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Friday, Dec 9, 2022

Comic-Con 2017: Everybody Wants In

As with past years, the 2017 edition of Comic-Con International kicked off July 20 with the most common sight seen in and near the San Diego Convention Center: people waiting in lines.

Morning lines to get into the venue snaked along the entire front of the convention facility. They also stretched along the back of the venue, and up and down the stairways linking the front to the waterfront promenade at the rear. Across the street, there were more lines in the Gaslamp Quarter, and next door at East Village’s Tailgate Park.

At least those anxious waiters had plenty to look at, on top of the steady parade of costumed storm troopers, aliens and superheroes. Some of the big nearby hotels were double-dipping on Comic-Con benefits, filling their guest rooms with conventioneers and their ballrooms with related events, while renting out their exteriors as mega-billboards for upcoming movies and TV shows.

One tower at San Diego Marriott Marquis & Marina housed a towering ad for the TBS comedy show “People of Earth,” while waterfront revelers could not ignore the huge poster that filled much of the north side of Hilton San Diego Bayfront, touting the FX TV series “Legion.”

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The exterior of Petco Park, always a favorite of Hollywood studios and production companies during Comic-Con, this year shilled for TV shows from Disney’s ABC and Marvel, including the upcoming “The Inhumans.” Yachts anchored along the waterfront were commandeered to promote Conan O’Brien’s talk show (being taped during Comic-Con at downtown’s Spreckles Theatre) and the IMDb celebrity info website, among other media entities.

Various Gaslamp properties were converted into a makeshift castle with an army of knights (promoting History Channel’s TV drama “Knightfall”), an eerie sci-fi-style Western town (NBC’s upcoming “Midnight Texas”) and an abandoned lot where visitors could be slow-chased by zombies (AMC’s “The Walking Dead”).

Many other non-entertainment companies and organizations were looking to become action figures during Comic-Con, at least in terms of PR if not financial action.

For instance, the University of California, San Diego used the start of Comic-Con to celebrate what it calls “Science Nonfiction.” The university posted signs on MTS trolleys, outdoor signs – and sandwich-board ads carried by street teams wearing tin-foil hats – to tout what it called “stories of real breakthroughs” born at UCSD.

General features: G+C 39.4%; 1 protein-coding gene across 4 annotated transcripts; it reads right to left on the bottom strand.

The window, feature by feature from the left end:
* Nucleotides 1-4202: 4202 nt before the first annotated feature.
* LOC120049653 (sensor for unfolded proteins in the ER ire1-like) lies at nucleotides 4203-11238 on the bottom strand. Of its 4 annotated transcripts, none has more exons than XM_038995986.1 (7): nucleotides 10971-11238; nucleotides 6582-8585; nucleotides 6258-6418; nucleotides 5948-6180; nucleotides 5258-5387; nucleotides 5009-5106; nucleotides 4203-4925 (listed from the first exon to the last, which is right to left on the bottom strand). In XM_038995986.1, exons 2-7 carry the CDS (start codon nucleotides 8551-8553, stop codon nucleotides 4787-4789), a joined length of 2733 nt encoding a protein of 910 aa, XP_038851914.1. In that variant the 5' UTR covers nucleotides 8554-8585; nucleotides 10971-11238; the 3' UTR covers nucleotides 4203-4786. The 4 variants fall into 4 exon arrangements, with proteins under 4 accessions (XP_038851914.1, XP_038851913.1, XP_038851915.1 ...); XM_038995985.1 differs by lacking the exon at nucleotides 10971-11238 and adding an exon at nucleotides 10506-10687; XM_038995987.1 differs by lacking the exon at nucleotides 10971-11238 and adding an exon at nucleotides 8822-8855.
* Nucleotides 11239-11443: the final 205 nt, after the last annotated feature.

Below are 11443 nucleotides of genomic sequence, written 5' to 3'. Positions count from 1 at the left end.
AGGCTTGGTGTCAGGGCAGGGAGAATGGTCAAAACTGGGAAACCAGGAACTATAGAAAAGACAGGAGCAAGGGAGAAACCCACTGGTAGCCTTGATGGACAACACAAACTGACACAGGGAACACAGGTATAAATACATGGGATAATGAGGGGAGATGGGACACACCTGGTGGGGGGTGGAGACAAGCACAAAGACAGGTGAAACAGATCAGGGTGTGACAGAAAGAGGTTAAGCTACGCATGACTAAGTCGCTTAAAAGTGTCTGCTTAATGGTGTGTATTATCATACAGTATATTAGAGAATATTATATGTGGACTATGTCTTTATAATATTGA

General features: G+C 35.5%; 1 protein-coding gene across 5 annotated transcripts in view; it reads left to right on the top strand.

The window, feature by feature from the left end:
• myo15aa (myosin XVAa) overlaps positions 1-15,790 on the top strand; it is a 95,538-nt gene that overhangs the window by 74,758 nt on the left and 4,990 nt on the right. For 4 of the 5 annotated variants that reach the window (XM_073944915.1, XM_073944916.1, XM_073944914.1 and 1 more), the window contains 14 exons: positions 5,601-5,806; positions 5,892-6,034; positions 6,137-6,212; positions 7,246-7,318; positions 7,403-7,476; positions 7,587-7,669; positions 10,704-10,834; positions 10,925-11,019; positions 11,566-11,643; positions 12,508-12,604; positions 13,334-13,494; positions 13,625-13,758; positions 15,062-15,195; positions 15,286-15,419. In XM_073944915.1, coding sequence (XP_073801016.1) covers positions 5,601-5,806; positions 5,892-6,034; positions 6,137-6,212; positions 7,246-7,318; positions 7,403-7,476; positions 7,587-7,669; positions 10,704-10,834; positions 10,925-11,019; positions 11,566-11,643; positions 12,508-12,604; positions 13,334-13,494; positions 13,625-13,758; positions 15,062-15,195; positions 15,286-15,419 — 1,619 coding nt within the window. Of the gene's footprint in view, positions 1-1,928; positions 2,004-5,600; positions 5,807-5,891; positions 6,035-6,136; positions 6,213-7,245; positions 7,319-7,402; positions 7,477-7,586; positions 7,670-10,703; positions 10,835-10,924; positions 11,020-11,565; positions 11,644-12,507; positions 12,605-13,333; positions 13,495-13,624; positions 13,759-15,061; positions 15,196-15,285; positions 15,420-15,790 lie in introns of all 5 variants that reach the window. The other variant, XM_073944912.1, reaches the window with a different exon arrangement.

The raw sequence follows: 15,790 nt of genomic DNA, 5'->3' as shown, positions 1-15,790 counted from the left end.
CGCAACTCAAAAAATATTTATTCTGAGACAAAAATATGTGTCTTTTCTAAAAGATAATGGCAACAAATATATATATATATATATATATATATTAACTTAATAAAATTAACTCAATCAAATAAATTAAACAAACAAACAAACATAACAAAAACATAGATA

Graphics, posters and T-shirts being handed out at Comic-Con carried messages such as “Firefighters Come from Space,” “Religion Solves Global Warming” and “Tattoos Can Read Minds.” UCSD officials said the non-traditional campaign was developed by San Diego-based ad agency Vitro, and the university set up a website to explain all of this further, at ucsd.edu/believe.

Also, visitors probably had to keep quiet about it, but the San Diego Public Library on July 20 began offering three new cyborg-themed library cards, billed by library officials as “the only library cards officially licensed by Comic-Con International” and available at all 36 city library locations. The library itself even had an official booth at Comic-Con, showing off the cards’ designs by noted pop-culture artist-illustrators Vince Alvendia, Bob McKeone and Attiba Royster.

And Stone Brewing Co. was very likely not the only brewer cashing in on the festive atmosphere, but the Escondido-based brewer did bring beer and sci-fi geeks together with what it called its “nerdiest collaboration beer,” a brew called Wootstout, unveiled at Stone’s Liberty Station venue on July 19. The limited-release beer, with 13 percent alcohol by volume, has a recipe crafted by Stone Executive Chairman Greg Koch, Fark.com creator Drew Curtis, and former “Star Trek: The Next Generation” actor Wil Wheaton.


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